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Exploring the often surprising links between concepts, themes and people in classical music, from medieval to modern
Saturday, 4 p.m. – 5 p.m.Rebroadcast Sunday, 2 p.m. – 3 p.m.on Music Station
The repeating elements of a fugue are there to see--and hear
The word originally meant “to chase”—and that’s pretty much what happens, as one voice or melodic line follows another with the same tune, before launching into variations that often go in very unexpected directions.
It's called a “fugue” and while its heyday was the 17th and 18th centuries, as we’ll hear in the next hour, it has continued in use right up to the present day—and often in surprising ways.
In this hour, a fugal festival, with music by Bach, Mozart, Beethoven, Verdi, Gershwin, Hovhaness, and Villa Lobos.
RCA Red Seal 09026-68538-2
Children’s Favorite Songs. Vol. 1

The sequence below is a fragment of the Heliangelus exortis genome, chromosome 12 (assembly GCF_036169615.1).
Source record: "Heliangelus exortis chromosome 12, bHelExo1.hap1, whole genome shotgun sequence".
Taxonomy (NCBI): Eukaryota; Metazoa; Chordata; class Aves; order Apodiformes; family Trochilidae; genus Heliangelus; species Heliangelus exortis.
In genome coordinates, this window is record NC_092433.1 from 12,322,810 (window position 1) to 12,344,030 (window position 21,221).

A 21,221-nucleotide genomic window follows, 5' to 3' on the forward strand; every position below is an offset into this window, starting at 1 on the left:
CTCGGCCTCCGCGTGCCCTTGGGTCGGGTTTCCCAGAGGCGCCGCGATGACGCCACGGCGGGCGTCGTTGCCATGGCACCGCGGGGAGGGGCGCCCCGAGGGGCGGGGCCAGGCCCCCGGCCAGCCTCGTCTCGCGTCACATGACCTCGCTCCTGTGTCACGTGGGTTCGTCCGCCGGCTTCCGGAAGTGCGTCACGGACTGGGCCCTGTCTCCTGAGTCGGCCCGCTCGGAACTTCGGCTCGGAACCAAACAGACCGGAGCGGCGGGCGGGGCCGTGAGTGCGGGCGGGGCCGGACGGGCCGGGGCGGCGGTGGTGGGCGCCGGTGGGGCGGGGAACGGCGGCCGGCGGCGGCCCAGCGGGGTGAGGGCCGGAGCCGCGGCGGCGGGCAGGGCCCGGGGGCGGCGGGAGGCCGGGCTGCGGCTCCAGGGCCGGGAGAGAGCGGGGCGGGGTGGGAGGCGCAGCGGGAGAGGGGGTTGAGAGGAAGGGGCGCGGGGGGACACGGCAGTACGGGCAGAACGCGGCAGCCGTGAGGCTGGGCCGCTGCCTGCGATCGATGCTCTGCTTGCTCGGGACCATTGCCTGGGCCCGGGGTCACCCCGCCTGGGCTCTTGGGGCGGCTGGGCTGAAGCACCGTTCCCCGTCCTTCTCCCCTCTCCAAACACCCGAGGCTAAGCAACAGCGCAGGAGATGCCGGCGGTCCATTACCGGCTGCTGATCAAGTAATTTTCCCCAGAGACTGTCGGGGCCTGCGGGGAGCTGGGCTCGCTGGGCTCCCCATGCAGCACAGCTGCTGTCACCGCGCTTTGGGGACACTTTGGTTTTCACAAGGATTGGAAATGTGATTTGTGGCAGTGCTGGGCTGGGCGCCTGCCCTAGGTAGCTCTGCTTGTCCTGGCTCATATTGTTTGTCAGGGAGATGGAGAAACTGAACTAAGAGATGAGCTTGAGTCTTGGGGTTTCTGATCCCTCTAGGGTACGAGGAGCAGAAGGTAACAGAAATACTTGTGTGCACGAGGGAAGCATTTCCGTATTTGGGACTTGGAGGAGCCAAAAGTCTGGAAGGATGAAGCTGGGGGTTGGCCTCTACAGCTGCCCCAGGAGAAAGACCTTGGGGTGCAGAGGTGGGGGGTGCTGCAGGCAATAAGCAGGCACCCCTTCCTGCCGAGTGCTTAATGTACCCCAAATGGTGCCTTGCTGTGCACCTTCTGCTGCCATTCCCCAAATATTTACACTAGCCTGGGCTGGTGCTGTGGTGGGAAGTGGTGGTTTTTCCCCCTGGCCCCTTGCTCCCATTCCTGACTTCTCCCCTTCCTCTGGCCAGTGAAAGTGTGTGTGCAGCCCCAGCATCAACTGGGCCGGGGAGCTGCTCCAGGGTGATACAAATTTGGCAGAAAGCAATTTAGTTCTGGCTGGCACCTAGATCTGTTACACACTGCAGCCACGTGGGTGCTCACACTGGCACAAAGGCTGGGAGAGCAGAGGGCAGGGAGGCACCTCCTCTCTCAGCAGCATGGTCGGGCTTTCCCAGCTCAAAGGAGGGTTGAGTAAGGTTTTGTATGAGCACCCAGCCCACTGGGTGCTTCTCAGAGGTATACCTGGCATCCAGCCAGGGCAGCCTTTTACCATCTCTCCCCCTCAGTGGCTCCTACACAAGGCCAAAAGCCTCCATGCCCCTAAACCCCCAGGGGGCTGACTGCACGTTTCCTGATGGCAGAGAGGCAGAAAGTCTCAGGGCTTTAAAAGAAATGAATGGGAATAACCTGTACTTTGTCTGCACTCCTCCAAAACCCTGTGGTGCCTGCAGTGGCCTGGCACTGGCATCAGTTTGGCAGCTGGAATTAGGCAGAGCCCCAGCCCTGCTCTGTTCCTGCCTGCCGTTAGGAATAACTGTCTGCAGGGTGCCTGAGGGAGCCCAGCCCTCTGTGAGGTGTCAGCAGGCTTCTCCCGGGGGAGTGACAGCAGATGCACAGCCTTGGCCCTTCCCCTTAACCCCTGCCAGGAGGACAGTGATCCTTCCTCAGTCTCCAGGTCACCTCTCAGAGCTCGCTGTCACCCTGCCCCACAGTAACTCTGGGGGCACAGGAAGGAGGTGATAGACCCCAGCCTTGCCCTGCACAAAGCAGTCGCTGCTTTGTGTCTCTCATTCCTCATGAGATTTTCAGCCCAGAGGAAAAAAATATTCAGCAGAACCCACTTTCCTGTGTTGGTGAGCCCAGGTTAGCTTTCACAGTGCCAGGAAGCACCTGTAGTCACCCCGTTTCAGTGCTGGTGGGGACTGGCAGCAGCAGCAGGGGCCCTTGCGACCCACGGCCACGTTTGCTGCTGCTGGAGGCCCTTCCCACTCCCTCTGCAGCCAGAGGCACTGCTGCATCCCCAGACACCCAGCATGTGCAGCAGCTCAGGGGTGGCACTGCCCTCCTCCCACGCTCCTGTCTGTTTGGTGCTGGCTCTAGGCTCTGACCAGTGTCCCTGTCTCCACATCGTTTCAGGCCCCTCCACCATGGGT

Walt Disney Records (LP) 2505
Glenn Gould Silver Jubilee Album [for “So You Want to Write a Fugue”]
Bach: L’Art de la Fugue
Solstice SOCD 147
Bach: Well-Tempered Clavier, Vol. II
Sony/CBS Masterworks M3K 42266
Handel: Israel in Egypt
Philips 446 657 2
Linn CKD 285
Haydn: The Creation
Archiv Produktion 00289 477 7361
Haydn: 12 London Symphonies
Deutsche Grammophon DGG 546 150-3
Deutsche Grammophon DGG 419 610-2
Beethoven: Grosse Fugue
Deutsche Grammophon DGG 415 867-2
Beethoven: String Quartets 13 &14
Deutsche Grammophon DGG B000120602
The Complete Gershwin
Vox CDX 5007
Hovhaness: Symphony No. 2 'Mysterious Mountain'
September 23, 2023
September 16, 2023
August 26, 2023